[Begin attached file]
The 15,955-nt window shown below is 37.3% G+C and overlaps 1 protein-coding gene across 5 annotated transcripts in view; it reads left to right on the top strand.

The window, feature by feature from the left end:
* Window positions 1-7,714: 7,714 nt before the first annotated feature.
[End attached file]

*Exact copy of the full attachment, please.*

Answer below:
The 15,955-nt window shown below is 37.3% G+C and overlaps 1 protein-coding gene across 5 annotated transcripts in view; it reads left to right on the top strand.

The window, feature by feature from the left end:
* Window positions 1-7,714: 7,714 nt before the first annotated feature.